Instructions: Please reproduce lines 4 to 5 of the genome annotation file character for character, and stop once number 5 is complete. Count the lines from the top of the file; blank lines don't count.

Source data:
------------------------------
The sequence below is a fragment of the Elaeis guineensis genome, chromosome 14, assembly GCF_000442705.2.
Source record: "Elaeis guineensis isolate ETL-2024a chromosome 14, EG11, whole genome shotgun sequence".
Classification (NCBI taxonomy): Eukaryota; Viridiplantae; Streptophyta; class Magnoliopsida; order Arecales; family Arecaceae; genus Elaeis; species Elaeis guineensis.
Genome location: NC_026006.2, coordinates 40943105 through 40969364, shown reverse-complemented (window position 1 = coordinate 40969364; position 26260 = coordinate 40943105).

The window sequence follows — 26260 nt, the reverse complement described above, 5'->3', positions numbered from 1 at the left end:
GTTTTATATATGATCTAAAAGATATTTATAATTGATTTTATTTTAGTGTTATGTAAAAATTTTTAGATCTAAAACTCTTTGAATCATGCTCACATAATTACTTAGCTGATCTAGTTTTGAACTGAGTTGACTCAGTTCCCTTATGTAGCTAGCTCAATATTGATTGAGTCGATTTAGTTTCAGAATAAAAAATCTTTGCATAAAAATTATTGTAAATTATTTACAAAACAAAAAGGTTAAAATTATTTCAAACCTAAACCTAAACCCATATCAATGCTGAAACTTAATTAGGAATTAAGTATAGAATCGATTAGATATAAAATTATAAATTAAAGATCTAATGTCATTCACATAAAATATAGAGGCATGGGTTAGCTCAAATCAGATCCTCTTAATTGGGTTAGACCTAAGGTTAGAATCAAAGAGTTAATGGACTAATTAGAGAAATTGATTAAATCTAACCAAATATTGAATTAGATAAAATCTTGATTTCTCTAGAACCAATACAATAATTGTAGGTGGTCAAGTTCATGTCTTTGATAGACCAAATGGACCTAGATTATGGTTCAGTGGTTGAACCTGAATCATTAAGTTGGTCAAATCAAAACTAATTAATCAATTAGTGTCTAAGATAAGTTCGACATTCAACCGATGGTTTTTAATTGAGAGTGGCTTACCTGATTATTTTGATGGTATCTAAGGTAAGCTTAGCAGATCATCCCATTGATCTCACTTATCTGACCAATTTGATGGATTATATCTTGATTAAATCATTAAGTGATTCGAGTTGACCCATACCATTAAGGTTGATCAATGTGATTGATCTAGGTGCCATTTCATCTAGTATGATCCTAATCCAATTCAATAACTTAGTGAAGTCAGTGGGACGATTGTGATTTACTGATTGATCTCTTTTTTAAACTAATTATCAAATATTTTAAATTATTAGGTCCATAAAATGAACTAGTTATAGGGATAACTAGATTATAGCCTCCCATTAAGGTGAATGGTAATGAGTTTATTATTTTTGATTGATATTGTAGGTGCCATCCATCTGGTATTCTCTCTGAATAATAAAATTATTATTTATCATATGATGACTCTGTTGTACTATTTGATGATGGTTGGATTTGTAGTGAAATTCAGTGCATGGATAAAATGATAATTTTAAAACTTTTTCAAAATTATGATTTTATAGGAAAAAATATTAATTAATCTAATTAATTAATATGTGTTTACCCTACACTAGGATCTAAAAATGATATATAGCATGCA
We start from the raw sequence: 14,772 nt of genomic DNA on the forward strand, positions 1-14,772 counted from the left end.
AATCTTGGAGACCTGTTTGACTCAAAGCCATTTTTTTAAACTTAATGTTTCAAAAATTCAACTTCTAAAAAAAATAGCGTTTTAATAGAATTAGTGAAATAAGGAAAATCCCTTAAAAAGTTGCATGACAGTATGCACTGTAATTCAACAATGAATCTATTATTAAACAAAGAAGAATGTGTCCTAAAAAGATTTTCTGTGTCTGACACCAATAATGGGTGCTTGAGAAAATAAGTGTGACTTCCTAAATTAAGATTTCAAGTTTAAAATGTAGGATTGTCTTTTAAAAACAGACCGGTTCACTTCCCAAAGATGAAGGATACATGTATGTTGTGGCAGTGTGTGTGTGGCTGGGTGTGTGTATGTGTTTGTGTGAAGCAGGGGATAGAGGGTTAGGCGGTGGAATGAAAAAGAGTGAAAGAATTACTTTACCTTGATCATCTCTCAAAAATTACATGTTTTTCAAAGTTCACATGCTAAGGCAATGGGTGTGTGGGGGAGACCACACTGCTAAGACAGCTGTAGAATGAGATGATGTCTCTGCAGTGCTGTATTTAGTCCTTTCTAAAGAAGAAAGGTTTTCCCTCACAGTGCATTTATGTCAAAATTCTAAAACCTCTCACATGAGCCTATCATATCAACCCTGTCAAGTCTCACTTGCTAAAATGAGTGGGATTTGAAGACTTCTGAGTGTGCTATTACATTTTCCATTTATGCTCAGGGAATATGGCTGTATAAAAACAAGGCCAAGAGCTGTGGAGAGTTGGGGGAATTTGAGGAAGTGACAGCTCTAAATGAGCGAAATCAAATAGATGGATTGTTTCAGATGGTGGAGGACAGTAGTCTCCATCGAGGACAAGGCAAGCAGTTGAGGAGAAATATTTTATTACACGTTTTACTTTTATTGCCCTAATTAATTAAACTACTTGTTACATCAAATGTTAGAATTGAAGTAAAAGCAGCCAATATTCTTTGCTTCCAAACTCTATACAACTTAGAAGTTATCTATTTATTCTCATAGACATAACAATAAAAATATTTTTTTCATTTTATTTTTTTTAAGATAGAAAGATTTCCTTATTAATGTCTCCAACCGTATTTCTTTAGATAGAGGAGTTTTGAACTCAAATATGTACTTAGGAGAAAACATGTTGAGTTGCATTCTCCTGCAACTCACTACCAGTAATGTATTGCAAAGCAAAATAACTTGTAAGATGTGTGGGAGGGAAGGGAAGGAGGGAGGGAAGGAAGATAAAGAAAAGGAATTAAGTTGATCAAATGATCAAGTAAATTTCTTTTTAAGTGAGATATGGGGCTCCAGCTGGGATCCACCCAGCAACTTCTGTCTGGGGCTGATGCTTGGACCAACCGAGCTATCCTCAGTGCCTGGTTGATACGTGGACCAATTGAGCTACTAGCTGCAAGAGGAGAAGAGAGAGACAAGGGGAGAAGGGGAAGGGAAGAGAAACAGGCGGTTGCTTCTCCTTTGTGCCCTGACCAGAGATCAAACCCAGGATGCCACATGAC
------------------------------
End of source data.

Genome location: NC_026006.2, coordinates 40943105 through 40969364, shown reverse-complemented (window position 1 = coordinate 40969364; position 26260 = coordinate 40943105).

The window sequence follows — 26260 nt, the reverse complement described above, 5'->3', positions numbered from 1 at the left end: